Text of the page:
Riksdag of the Estates
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Riksdag of the Estates

Riksdag of the Estates (formally Swedish: Riksens ständer; informally Swedish: Ståndsriksdagen) was the name used for the Estates of Sweden when they were assembled. Until its dissolution in 1866, the institution was the highest authority in Sweden next to the King. It was a Diet made up of the Four Estates, which historically were the lines of division in Swedish society:

Important assemblies

The meeting at Arboga in 1435 is usually considered to be the first Riksdag, but there is no indication that the fourth estate, the farmers, had been represented there[].

  • The actual first meeting is likely the one that took place at Uppsala in 1436 after the death of rebel leader Engelbrekt.
  • At the Riksdag in 1517, regent Sten Sture the Younger and the Privy Council deposed archbishop Gustav Trolle.
  • At Västerås in 1527 Lutheranism was adopted as the new state religion instead of Roman Catholicism.
  • At Arboga in 1561, the term Riksdag was used for the first time.[1]
  • At Söderköping in 1595, duke Charles was elected regent of Sweden instead of king Sigismund, who was a Catholic and the king of both Sweden and Poland.
  • In 1612 the Riksdag gave the nobility the privilege and right to hold all higher offices of government, after successful lobbying by Axel Oxenstierna. as a reward to this estate in return for their pledge to loyally support the King (Gustavus II Adolfus).
  • The first open conflict between the different estates happened in 1650.
  • At the Riksdag in 1680 a large scale reduction (a return of lands to the Crown earlier granted to the nobility) was enacted, and Sweden became an absolute monarchy.
  • In 1719, the Riksdag elected Ulrika Eleonora as heir in place of her older sister's son, and Ulrika Eleonora accepted a new constitution restoring the powers of the Riksdag.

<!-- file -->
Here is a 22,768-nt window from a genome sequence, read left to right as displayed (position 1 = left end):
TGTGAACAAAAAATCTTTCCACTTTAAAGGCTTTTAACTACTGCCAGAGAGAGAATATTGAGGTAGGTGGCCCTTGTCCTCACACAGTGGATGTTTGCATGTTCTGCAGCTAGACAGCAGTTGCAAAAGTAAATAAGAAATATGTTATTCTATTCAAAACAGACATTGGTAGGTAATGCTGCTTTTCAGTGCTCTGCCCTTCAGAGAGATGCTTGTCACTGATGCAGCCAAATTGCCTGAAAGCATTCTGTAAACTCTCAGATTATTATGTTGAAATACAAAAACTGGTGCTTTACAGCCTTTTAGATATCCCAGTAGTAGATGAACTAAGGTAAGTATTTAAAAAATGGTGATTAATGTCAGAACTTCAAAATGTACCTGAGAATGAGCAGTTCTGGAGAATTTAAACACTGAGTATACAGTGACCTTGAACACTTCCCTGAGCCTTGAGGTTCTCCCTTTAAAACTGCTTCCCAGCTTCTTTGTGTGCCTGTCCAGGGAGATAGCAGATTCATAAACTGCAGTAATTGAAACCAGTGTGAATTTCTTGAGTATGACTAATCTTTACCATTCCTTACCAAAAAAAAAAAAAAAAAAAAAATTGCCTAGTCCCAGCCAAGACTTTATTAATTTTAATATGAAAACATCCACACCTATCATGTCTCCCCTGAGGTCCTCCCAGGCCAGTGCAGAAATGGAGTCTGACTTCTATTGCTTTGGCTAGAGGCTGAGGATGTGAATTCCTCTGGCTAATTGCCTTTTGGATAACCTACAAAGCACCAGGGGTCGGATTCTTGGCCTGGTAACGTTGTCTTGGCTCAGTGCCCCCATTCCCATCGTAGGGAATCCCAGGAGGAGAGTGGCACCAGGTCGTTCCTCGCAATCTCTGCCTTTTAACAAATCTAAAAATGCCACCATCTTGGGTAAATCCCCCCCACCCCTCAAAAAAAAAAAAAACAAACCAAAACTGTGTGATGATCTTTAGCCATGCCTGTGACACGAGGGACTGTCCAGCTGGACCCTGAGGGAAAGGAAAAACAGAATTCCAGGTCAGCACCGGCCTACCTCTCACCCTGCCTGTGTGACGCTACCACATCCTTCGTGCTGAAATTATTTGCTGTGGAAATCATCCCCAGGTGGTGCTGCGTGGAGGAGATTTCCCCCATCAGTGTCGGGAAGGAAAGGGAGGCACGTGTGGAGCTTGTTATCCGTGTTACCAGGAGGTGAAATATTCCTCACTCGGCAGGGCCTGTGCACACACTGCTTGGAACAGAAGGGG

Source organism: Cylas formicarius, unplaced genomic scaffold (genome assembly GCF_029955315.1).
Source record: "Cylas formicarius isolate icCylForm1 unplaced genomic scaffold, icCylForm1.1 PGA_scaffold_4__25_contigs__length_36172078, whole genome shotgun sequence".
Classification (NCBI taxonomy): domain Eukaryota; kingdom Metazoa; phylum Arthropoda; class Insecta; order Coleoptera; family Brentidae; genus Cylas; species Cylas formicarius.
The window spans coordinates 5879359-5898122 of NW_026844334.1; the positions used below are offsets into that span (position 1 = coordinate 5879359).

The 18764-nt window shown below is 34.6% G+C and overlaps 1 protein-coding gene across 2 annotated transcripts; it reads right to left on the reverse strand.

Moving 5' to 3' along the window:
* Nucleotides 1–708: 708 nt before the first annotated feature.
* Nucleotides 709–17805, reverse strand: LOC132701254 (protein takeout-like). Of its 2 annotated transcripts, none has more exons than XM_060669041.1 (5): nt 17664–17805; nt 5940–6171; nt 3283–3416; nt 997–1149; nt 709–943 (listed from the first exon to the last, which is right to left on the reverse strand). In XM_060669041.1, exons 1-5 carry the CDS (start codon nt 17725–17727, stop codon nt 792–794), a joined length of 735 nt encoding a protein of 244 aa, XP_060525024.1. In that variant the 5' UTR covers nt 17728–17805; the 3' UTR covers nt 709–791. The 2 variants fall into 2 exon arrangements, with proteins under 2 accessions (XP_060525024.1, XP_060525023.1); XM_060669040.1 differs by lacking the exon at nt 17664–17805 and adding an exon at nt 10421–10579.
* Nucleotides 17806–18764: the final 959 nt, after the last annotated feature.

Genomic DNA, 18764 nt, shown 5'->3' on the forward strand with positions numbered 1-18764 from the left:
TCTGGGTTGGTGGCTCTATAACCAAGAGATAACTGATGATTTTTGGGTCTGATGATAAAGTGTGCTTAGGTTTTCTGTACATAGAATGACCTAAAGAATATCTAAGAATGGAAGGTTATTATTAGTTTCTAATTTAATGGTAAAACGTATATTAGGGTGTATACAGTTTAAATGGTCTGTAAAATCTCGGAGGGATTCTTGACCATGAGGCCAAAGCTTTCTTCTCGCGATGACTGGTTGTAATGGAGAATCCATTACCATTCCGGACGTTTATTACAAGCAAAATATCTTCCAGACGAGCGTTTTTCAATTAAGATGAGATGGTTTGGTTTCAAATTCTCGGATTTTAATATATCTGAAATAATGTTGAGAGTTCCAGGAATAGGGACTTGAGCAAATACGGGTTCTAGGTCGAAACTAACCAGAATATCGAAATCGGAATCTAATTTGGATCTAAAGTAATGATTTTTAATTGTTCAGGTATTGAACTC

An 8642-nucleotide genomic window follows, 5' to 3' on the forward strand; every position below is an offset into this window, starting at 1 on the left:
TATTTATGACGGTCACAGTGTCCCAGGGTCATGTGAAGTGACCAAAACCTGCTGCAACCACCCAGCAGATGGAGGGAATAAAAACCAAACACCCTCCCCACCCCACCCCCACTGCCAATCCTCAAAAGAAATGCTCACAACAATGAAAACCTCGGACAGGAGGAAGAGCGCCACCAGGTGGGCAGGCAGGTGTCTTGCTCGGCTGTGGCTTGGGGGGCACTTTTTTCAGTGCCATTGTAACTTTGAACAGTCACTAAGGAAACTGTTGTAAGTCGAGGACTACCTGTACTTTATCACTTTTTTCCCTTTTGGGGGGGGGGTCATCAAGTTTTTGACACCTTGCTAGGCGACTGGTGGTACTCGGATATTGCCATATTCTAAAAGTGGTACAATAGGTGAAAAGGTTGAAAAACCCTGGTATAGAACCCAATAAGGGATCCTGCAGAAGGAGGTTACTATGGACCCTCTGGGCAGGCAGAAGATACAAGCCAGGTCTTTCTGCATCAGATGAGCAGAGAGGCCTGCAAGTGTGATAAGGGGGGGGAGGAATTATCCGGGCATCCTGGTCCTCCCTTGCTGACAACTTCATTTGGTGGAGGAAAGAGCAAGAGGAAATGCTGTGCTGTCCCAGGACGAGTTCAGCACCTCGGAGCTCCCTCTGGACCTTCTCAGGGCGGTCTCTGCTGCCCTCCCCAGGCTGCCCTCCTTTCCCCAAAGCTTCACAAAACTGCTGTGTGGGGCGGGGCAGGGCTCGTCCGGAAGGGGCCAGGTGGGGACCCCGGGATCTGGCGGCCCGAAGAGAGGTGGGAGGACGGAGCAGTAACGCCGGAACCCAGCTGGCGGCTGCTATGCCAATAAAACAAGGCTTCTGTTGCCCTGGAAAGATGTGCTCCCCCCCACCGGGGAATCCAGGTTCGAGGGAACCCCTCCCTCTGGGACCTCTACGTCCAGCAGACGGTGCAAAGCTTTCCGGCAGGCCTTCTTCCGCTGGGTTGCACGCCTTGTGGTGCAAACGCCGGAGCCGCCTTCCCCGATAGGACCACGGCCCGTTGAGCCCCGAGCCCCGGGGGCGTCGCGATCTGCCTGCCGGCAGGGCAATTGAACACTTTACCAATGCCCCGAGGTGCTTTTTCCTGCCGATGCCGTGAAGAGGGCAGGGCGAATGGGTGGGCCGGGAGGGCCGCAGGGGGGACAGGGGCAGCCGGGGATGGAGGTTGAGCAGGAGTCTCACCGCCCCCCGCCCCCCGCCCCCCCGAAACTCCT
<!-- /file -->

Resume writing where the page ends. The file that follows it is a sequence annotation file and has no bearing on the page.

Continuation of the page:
• In 1771-1772, when Gustavus III after his Revolution of 1772 introduced a new Instrument of Government.
  • In 1789, the Riksdag accepted an addition to the instrument of government from 1772. This new law, the Union and Security Act, abolished most noble privileges and commoners, regardless of rank, could hold virtually any office Sweden.
  • In 1809, the Riksdag elected Charles XIII king after his nephew Gustav IV Adolf had been deposed, and after the new king had accepted a new constitution that ended Sweden's second Autocracy (1789-1809).
  • At the sessions in 1634, 1719, 1720, 1772 and 1809 new constitutions were adopted.

Replaced by the new Riksdag

The constitution of 1809 divided the powers of government between the monarch and the Riksdag of the Estates, and after 1866 between the monarch and the new Riksdag. In 1866 all the Estates voted in favor of dissolution and at the same time to constitute a new assembly, Sveriges Riksdag. The four former estates were abolished. The House of Nobility (Swedish: Riddarhuset) remains as a quasi-official representation of the Swedish nobility. The modern Centre Party, which grew out of the Swedish farmers' movement, could be construed as a modern representation with a traditional bond to the Estate of the Farmers.

Riksdag in Finland

Following the Finnish War in 1809, Sweden ceded its eastmost provinces to the Russian Empire. Comprising much of present-day Finland, these became a Grand Duchy under the Emperor, but the political institutions were kept practically intact. The Finnish estates assembled in 1809 at Porvoo to confirm the change in their allegiance. This Diet of Finland followed the forms of the Swedish Riksdag, being the legislative body of the new autonomous region. However, during the reigns of Alexander I and Nicholas I it was not assembled and no new legislation was enacted. The diet was next assembled by tsar Alexander II in 1863, due to the need to modernize the laws. After this the Diet met regularly until 1905, when it passed an act forming a new unicameral parliament. That assembly has been Finland's legislative body since then. The Finnish House of Nobility (Finnish: Ritarihuone; Swedish: Riddarhuset) carries on the tradition of the Estate of Nobility, but no new families have been ennobled since 1906.

See also

Literature

  • Stig Hadenius, The Riksdag in Focus: Swedish History in a Parliamentary Perspective, Coronet Books Incorporated, 1997.

References

  1. ^ Eriksson, Bo (2007). Lützen 1632: ett ödesdigert beslut (in Swedish) (New ed.). Stockholm: Norstedt. p. 47. ISBN 9789172637900. SELIBR 10478413.

  This article uses material from the Wikipedia page available here. It is released under the Creative Commons Attribution-Share-Alike License 3.0.

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